During the preparation of this review paper, several reports (Chen et al. 2016b; Chen and Brandenburg 2017; Liu and Anderson 2015; Bletsas et al. 2018) have been filed to discuss the flaws, limits, and proofs of individual papers and results. In the interest of brevity, these reports are summarized here only at a high level, as including them in full detail is beyond the scope of this already long paper. The purpose of this review is thus not to present the individual discussions, evaluations and comparisons of the results in the literature. Rather, our focus is to provide a systematic picture of this research area, common misconceptions, and the state of the art of self-suspending task scheduling. Although it is unfortunate that many of the early results in this area were flawed, we hope that this review will serve as a solid foundation for future research on self-suspensions in real-time systems.


This also applies to systems with scratchpad memories, where the scratchpad memory allocated to a task is dynamically updated during its execution. In such a case, a job of a task executes for a certain amount of time, then initiates a scratchpad memory update to push its content from the scratchpad memory to the main memory and to pull some content from the main memory to the scratchpad memory, often using DMA. During the DMA transfers to update the scratchpad memory, the job suspends itself. Such memory access latency can become much more dynamic and larger when we consider multicore platforms with shared memory, due to bus contention and competition for memory resources.


Example 2: multiprocessor synchronization Under a suspension-based locking protocol, tasks that are denied access to a shared resource (i.e., that block on a lock) are suspended. Interestingly, on uniprocessors, the resulting suspensions can be accounted for more efficiently than general self-suspensions by considering the blocking time due to the lower-priority job(s) that hold(s) the required shared resource(s). More detailed discussions about the reason why uniprocessor synchronization does not have to be considered to be self-suspension can be found in Sect. 6.1. In multiprocessor systems, self-suspensions can arise (for instance) under partitioned scheduling (in which each task is assigned statically on a dedicated processor) when the tasks have to synchronize their access to shared resources (e.g., shared I/O devices, communication buffers, or scheduler locks) with suspension-based locks (e.g., binary semaphores).


Since modern embedded systems are designed to execute complicated applications, the limited resources, such as the battery capacity, the memory size, and the processor speed, may not satisfy the required computation demand. Offloading heavy computation to some powerful computing servers has been shown as an attractive solution, including optimizations for system performance and energy saving. Computation offloading with real-time constraints has been specifically studied in two categories. In the first category, computation offloading always takes place at the end of a job and the post-processing time to process the result from the computing server is negligible. Such offloading scenarios do not incur self-suspending behavior (Nimmagadda et al. 2010; Toma and Chen 2013). In the second category, non-negligible computation time after computation offloading is needed. For example, the computation offloading model studied in Liu et al. (2014b) defines three segments of a task: (1) the first segment is the local computation time to encrypt, extract, or compress the data, (2) the second segment is the worst-case waiting time to receive the result from the computing server, and (3) the third segment is either the local compensation if the result from the computing server is not received in time or the post processing if the result from the computing server is received in time.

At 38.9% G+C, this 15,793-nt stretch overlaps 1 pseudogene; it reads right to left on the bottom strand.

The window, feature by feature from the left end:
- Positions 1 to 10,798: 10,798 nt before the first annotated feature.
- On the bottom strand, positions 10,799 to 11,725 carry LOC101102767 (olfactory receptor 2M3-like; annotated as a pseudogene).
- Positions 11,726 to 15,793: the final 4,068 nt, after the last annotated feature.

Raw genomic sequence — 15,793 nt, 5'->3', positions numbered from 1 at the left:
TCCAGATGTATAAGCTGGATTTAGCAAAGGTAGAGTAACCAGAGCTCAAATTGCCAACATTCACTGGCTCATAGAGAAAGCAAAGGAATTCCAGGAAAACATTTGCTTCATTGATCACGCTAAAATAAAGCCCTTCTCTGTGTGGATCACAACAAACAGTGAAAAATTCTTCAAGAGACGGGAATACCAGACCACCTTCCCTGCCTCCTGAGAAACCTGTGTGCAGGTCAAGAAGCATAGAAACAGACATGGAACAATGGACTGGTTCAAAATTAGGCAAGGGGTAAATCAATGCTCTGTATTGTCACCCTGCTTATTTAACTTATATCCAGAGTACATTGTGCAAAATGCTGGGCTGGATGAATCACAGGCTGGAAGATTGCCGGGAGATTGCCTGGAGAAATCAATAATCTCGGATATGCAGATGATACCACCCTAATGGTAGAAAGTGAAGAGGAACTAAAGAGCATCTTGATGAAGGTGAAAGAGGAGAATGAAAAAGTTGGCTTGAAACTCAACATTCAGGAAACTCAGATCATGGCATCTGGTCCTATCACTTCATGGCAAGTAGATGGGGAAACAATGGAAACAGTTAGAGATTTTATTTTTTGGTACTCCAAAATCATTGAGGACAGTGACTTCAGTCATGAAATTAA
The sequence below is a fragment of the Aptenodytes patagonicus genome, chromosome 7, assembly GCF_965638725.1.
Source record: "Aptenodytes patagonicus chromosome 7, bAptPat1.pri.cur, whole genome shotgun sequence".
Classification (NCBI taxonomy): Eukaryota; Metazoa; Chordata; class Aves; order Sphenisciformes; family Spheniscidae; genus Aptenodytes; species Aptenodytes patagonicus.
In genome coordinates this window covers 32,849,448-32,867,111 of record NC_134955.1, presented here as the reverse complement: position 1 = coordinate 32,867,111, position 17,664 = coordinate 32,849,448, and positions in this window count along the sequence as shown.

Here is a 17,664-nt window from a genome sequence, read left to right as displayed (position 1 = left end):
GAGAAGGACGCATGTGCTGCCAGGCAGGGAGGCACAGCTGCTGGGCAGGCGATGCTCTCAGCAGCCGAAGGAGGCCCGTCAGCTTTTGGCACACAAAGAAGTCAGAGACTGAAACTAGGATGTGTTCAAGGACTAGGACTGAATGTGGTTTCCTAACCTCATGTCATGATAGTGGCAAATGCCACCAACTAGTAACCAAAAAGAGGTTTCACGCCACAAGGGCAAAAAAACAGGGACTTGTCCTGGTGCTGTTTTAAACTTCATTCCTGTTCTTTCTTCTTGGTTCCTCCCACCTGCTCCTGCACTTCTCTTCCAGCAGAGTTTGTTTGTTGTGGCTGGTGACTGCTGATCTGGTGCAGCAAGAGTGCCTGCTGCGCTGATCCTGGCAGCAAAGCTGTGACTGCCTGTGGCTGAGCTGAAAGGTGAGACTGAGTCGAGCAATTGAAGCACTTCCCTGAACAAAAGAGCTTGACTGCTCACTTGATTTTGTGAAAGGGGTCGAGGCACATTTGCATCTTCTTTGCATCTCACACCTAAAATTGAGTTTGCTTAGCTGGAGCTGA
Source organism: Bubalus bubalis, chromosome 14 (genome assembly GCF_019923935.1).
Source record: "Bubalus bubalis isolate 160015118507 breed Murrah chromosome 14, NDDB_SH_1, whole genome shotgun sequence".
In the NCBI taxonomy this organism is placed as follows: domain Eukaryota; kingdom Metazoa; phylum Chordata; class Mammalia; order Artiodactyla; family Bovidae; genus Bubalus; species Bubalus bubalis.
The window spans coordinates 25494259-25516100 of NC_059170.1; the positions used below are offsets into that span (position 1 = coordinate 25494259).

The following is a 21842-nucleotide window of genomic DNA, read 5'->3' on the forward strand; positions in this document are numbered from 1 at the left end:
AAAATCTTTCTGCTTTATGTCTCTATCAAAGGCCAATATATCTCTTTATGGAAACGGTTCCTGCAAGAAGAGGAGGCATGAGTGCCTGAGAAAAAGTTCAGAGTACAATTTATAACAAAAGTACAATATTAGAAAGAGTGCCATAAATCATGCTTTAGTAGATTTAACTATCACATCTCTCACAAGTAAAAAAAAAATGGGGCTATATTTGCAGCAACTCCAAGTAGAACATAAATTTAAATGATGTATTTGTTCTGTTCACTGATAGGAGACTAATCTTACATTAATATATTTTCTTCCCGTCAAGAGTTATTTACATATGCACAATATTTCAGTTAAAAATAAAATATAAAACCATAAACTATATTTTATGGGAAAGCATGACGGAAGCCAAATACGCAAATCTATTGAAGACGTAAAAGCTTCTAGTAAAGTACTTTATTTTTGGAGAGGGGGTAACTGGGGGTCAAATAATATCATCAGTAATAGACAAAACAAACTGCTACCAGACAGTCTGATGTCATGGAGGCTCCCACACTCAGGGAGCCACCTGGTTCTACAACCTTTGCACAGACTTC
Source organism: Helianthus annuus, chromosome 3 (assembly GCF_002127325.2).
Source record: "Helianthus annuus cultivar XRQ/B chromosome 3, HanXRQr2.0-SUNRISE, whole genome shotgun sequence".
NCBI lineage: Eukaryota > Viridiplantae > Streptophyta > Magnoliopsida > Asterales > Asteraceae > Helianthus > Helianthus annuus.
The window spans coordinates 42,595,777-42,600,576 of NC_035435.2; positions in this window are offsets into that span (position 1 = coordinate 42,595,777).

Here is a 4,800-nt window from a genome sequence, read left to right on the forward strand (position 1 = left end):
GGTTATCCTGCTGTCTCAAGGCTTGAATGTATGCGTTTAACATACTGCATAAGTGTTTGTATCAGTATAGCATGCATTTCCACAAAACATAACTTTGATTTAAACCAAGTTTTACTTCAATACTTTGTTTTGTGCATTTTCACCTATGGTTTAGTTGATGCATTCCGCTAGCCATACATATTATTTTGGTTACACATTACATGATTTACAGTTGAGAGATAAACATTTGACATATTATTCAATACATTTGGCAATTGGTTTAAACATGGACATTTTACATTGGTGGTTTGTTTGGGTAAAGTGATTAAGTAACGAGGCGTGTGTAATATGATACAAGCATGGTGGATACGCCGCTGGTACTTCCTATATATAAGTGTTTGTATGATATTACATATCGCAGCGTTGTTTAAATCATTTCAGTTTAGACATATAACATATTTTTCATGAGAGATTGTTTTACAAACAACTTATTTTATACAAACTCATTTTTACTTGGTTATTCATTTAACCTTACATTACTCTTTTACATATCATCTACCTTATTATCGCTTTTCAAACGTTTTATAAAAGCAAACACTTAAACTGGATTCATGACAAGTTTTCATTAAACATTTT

Other examples Self-suspension behavior has been observed in other applications. Examples are scheduling of parallel tasks where each subtask is statically assigned on one designated processor (Fonseca et al. 2016), real-time tasks in multicore systems with shared memory (Huang et al. 2016), timing analysis of deferrable servers (Chen et al. 2015), and dynamic reconfigurable FPGAs for real-time applications (Biondi et al. 2016).


The sporadic task model characterizes a task \(\tau _i\) as a three-tuple \((C_i,T_i,D_i)\). Each sporadic task \(\tau _i\) can release an infinite number of jobs (also called task instances) under the given minimum inter-arrival time (also called period) constraint \(T_i\). Each job released by a sporadic task \(\tau _i\) has a relative deadline \(D_i\). That is, if a job of task \(\tau _i\) arrives at time t, it must (in hard real-time systems), or should (in soft real-time systems) be finished before its absolute deadline at time \(t+D_i\), and the next instance of the task must arrive no earlier than time \(t + T_i\). The worst-case execution time of task \(\tau _i\) is \(C_i\). That is, the execution time of a job of task \(\tau _i\) is at most \(C_i\). The utilization of task \(\tau _i\) is defined as \(U_i=C_i/T_i\).